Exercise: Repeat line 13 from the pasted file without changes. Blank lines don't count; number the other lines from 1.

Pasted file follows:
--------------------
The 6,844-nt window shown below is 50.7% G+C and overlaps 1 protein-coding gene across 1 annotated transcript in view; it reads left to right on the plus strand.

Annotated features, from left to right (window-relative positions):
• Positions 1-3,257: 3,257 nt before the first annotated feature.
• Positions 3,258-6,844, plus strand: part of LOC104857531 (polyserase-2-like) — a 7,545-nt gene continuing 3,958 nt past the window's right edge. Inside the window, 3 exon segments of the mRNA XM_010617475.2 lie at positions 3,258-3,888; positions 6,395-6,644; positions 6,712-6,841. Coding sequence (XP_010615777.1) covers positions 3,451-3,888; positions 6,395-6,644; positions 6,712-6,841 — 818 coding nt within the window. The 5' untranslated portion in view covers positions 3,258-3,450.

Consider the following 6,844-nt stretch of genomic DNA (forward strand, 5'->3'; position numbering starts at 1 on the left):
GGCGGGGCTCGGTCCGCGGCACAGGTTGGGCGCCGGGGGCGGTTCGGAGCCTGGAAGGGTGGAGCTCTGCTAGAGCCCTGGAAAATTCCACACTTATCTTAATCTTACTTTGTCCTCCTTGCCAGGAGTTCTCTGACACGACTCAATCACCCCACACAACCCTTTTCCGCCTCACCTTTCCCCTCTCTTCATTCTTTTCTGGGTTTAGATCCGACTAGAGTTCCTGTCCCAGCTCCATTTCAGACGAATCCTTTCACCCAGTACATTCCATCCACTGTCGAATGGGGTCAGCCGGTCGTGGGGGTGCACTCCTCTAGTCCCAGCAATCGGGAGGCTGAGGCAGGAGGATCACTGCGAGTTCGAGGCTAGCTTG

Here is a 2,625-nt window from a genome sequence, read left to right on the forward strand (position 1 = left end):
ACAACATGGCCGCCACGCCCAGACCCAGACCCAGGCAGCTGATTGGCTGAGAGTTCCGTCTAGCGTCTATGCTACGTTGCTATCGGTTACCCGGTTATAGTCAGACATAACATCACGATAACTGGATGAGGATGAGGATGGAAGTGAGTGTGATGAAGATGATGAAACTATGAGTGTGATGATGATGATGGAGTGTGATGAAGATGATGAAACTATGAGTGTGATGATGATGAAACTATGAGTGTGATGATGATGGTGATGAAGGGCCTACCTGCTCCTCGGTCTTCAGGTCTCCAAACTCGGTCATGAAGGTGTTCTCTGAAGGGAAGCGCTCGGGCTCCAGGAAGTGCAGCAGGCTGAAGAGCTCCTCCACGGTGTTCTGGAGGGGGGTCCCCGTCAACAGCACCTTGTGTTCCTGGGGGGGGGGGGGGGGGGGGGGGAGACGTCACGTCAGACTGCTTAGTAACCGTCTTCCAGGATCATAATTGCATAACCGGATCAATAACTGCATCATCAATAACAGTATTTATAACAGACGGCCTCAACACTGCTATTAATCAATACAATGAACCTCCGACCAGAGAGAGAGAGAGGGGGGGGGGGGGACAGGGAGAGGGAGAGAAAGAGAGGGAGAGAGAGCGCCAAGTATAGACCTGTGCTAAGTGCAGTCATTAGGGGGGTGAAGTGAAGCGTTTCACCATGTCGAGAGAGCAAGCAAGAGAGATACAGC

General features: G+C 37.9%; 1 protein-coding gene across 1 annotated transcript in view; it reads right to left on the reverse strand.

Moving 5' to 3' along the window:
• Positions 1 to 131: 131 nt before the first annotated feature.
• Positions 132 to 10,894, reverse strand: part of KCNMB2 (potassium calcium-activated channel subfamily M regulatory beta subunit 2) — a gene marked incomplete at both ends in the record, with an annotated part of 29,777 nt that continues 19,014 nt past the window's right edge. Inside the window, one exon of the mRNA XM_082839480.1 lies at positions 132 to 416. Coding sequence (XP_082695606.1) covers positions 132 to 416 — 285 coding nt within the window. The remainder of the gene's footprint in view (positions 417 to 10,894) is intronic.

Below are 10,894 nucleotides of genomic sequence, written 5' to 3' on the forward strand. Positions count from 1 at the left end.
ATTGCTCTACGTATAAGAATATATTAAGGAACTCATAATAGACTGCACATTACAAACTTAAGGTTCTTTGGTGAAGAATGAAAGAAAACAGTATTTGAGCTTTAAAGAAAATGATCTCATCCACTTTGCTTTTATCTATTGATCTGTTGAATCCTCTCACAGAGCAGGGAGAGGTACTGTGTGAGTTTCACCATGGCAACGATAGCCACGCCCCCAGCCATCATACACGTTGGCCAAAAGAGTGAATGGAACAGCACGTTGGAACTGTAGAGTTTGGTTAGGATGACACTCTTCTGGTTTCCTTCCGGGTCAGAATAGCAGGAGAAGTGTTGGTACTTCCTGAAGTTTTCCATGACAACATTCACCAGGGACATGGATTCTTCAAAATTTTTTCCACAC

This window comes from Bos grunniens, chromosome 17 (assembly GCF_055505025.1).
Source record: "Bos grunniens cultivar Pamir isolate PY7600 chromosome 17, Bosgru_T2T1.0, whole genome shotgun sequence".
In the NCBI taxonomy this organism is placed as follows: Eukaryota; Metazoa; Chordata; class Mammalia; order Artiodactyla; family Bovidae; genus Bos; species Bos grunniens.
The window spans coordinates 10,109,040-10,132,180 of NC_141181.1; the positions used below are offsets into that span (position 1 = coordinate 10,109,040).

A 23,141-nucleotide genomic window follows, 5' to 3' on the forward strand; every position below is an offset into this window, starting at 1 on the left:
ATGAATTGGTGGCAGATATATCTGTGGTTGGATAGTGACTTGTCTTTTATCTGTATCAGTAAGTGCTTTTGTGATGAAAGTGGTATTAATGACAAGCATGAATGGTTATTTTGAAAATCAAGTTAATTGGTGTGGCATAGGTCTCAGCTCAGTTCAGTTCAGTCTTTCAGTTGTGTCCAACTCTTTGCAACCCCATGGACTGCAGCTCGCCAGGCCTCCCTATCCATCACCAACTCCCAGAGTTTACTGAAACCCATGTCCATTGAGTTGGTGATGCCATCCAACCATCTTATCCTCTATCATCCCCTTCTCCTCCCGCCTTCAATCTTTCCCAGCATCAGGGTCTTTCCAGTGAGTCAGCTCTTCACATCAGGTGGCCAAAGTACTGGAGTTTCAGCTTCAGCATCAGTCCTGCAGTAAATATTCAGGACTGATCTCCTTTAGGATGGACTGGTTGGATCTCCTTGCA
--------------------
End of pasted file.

Below are 10,894 nucleotides of genomic sequence, written 5' to 3' on the forward strand. Positions count from 1 at the left end.